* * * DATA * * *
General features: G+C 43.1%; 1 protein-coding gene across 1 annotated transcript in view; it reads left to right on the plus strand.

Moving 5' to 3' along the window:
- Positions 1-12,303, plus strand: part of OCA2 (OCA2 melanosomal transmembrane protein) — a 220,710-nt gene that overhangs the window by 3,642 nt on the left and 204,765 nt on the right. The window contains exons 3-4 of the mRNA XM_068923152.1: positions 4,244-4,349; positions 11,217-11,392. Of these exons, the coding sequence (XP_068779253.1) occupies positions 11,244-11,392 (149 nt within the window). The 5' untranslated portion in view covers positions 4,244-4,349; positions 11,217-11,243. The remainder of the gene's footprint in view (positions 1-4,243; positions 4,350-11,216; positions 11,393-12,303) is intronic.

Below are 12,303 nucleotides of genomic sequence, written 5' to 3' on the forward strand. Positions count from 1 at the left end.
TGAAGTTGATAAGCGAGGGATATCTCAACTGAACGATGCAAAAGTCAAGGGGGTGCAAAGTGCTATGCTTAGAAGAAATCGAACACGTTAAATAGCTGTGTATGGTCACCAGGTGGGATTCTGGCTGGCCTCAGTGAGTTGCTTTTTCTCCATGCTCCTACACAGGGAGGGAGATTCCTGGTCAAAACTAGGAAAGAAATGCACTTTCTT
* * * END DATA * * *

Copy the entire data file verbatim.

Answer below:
General features: G+C 43.1%; 1 protein-coding gene across 1 annotated transcript in view; it reads left to right on the plus strand.

Moving 5' to 3' along the window:
- Positions 1-12,303, plus strand: part of OCA2 (OCA2 melanosomal transmembrane protein) — a 220,710-nt gene that overhangs the window by 3,642 nt on the left and 204,765 nt on the right. The window contains exons 3-4 of the mRNA XM_068923152.1: positions 4,244-4,349; positions 11,217-11,392. Of these exons, the coding sequence (XP_068779253.1) occupies positions 11,244-11,392 (149 nt within the window). The 5' untranslated portion in view covers positions 4,244-4,349; positions 11,217-11,243. The remainder of the gene's footprint in view (positions 1-4,243; positions 4,350-11,216; positions 11,393-12,303) is intronic.

Below are 12,303 nucleotides of genomic sequence, written 5' to 3' on the forward strand. Positions count from 1 at the left end.
TGAAGTTGATAAGCGAGGGATATCTCAACTGAACGATGCAAAAGTCAAGGGGGTGCAAAGTGCTATGCTTAGAAGAAATCGAACACGTTAAATAGCTGTGTATGGTCACCAGGTGGGATTCTGGCTGGCCTCAGTGAGTTGCTTTTTCTCCATGCTCCTACACAGGGAGGGAGATTCCTGGTCAAAACTAGGAAAGAAATGCACTTTCTT